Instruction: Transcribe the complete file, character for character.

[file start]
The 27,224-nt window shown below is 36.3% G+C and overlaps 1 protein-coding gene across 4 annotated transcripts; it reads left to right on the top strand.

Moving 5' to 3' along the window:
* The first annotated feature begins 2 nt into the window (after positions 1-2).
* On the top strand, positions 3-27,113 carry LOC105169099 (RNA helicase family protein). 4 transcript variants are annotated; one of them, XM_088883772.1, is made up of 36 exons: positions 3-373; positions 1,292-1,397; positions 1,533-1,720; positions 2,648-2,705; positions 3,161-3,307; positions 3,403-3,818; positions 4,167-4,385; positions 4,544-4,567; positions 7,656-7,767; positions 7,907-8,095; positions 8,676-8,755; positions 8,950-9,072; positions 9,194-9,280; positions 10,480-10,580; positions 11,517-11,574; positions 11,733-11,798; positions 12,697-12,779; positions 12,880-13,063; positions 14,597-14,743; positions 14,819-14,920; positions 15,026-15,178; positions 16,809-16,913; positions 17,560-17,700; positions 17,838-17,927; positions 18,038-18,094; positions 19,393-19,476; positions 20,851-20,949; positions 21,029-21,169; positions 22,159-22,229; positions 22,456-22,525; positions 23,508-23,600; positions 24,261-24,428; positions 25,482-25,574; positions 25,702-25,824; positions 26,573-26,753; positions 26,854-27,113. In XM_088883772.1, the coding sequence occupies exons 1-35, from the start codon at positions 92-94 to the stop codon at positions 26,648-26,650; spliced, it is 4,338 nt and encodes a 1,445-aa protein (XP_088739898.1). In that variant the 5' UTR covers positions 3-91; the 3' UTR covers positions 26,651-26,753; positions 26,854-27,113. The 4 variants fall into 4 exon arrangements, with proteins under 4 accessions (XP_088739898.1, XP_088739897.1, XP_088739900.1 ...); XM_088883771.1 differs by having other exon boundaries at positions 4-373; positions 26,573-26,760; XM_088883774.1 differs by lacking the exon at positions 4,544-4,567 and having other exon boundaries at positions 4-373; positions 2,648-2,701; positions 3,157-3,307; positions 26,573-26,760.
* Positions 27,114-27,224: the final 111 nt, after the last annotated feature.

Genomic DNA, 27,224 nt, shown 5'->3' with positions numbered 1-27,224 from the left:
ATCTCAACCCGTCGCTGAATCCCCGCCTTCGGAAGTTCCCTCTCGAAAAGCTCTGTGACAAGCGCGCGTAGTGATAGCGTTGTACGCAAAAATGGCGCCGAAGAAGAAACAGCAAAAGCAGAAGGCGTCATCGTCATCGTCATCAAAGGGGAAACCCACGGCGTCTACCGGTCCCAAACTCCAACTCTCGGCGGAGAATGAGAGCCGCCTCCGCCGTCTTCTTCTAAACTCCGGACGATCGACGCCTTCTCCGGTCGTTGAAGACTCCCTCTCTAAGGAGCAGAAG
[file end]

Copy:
The 27,224-nt window shown below is 36.3% G+C and overlaps 1 protein-coding gene across 4 annotated transcripts; it reads left to right on the top strand.

Moving 5' to 3' along the window:
* The first annotated feature begins 2 nt into the window (after positions 1-2).
* On the top strand, positions 3-27,113 carry LOC105169099 (RNA helicase family protein). 4 transcript variants are annotated; one of them, XM_088883772.1, is made up of 36 exons: positions 3-373; positions 1,292-1,397; positions 1,533-1,720; positions 2,648-2,705; positions 3,161-3,307; positions 3,403-3,818; positions 4,167-4,385; positions 4,544-4,567; positions 7,656-7,767; positions 7,907-8,095; positions 8,676-8,755; positions 8,950-9,072; positions 9,194-9,280; positions 10,480-10,580; positions 11,517-11,574; positions 11,733-11,798; positions 12,697-12,779; positions 12,880-13,063; positions 14,597-14,743; positions 14,819-14,920; positions 15,026-15,178; positions 16,809-16,913; positions 17,560-17,700; positions 17,838-17,927; positions 18,038-18,094; positions 19,393-19,476; positions 20,851-20,949; positions 21,029-21,169; positions 22,159-22,229; positions 22,456-22,525; positions 23,508-23,600; positions 24,261-24,428; positions 25,482-25,574; positions 25,702-25,824; positions 26,573-26,753; positions 26,854-27,113. In XM_088883772.1, the coding sequence occupies exons 1-35, from the start codon at positions 92-94 to the stop codon at positions 26,648-26,650; spliced, it is 4,338 nt and encodes a 1,445-aa protein (XP_088739898.1). In that variant the 5' UTR covers positions 3-91; the 3' UTR covers positions 26,651-26,753; positions 26,854-27,113. The 4 variants fall into 4 exon arrangements, with proteins under 4 accessions (XP_088739898.1, XP_088739897.1, XP_088739900.1 ...); XM_088883771.1 differs by having other exon boundaries at positions 4-373; positions 26,573-26,760; XM_088883774.1 differs by lacking the exon at positions 4,544-4,567 and having other exon boundaries at positions 4-373; positions 2,648-2,701; positions 3,157-3,307; positions 26,573-26,760.
* Positions 27,114-27,224: the final 111 nt, after the last annotated feature.

Genomic DNA, 27,224 nt, shown 5'->3' with positions numbered 1-27,224 from the left:
ATCTCAACCCGTCGCTGAATCCCCGCCTTCGGAAGTTCCCTCTCGAAAAGCTCTGTGACAAGCGCGCGTAGTGATAGCGTTGTACGCAAAAATGGCGCCGAAGAAGAAACAGCAAAAGCAGAAGGCGTCATCGTCATCGTCATCAAAGGGGAAACCCACGGCGTCTACCGGTCCCAAACTCCAACTCTCGGCGGAGAATGAGAGCCGCCTCCGCCGTCTTCTTCTAAACTCCGGACGATCGACGCCTTCTCCGGTCGTTGAAGACTCCCTCTCTAAGGAGCAGAAG